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October 1989

National Study of Internal Medicine Manpower: XIV: Patterns of Residency and Fellowship Over Time, 1987 Update

Author Affiliations

From the Center for Health Administration Studies, University of Chicago, Ill (Drs Kohrman and Andersen and Mr Lyttle); and the Department of Medicine, University of Pittsburgh, Pa (Dr Levey).

Arch Intern Med. 1989;149(10):2179-2185. doi:10.1001/archinte.1989.00390100017006

• In response to concerns among internists following the 1987 internal medicine match, this report compares internal medicine trainees with those in other specialties since 1972, describes their paths through the internal medicine "pipeline," and documents their distribution and continuation rates in residency and subspecialty fellowship programs. It is based on the National Study of Internal Medicine Manpower, 1987-1988. Between 1972 and 1986 the number of trainees in internal medicine doubled, and the percentage of trainees in internal medicine grew from 20% to 25%, while the percentage in surgical specialties declined from 28% to 19%. The numbers of women and foreign medical school graduates training in internal medicine have continued to increase, but minority representation has stabilized. Women and minorities have lower continuation rates into fellowships, and distinctive patterns of subspecialization are found among women, minorities, and foreign medical school graduates.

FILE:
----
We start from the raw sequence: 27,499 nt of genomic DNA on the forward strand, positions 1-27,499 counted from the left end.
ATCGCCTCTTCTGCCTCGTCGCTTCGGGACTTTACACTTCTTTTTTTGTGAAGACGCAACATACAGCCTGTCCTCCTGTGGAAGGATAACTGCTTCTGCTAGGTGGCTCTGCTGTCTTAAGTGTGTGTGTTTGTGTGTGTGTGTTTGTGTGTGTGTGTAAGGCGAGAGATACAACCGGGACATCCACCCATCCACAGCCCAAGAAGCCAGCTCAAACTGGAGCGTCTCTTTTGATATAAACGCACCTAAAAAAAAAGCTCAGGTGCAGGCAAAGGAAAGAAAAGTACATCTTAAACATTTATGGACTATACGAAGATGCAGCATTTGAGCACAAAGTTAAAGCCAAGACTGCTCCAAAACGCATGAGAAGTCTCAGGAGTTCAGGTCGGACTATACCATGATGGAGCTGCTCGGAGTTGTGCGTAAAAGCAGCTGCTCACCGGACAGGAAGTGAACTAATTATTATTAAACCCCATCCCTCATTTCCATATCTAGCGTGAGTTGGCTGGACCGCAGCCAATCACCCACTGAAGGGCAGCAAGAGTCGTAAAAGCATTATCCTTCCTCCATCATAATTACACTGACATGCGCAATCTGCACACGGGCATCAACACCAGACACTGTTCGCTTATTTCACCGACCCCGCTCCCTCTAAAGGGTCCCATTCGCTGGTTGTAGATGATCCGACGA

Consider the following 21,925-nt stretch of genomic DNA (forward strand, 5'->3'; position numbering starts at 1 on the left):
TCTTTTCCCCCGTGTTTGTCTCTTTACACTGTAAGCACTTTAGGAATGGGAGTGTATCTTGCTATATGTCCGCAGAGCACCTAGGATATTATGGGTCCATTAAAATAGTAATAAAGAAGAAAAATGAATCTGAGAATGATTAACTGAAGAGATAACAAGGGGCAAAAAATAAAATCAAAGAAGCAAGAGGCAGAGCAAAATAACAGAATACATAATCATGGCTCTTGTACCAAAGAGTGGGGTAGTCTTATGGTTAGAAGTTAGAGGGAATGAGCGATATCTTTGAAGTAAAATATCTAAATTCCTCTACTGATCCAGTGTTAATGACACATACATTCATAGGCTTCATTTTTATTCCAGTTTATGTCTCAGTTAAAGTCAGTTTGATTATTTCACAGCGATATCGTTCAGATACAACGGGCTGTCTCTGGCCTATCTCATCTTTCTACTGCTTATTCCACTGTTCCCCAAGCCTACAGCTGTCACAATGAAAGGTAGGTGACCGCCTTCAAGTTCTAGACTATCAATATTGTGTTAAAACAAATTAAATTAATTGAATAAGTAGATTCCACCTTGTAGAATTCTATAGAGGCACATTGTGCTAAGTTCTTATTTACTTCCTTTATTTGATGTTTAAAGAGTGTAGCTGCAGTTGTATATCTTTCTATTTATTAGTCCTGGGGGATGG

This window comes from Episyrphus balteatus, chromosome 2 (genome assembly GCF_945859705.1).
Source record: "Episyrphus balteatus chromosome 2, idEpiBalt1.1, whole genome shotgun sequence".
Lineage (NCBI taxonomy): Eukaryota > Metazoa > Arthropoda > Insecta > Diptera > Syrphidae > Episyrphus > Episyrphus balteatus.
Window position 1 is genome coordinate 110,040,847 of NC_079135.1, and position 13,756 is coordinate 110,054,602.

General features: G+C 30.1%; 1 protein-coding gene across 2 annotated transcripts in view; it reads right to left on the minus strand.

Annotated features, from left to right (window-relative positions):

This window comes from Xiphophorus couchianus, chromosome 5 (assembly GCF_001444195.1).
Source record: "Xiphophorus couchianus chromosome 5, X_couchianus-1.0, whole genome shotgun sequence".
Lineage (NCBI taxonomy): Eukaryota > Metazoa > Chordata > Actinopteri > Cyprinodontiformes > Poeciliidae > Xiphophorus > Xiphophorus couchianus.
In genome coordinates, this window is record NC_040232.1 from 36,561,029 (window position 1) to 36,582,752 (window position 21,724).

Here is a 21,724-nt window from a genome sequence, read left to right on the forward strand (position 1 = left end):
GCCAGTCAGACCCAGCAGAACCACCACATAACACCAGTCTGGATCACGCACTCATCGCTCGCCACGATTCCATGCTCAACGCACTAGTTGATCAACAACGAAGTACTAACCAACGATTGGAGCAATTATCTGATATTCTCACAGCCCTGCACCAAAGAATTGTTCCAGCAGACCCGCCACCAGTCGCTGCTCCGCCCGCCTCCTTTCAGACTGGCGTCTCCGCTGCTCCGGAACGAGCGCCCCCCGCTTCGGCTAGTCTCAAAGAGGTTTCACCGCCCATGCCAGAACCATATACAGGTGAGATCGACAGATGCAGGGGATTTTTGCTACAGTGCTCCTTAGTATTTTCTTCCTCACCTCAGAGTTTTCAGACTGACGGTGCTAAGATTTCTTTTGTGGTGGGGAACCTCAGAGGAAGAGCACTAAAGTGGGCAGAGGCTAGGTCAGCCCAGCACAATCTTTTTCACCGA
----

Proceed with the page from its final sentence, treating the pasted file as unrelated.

(Arch Intern Med. 1989;149:2179-2185)

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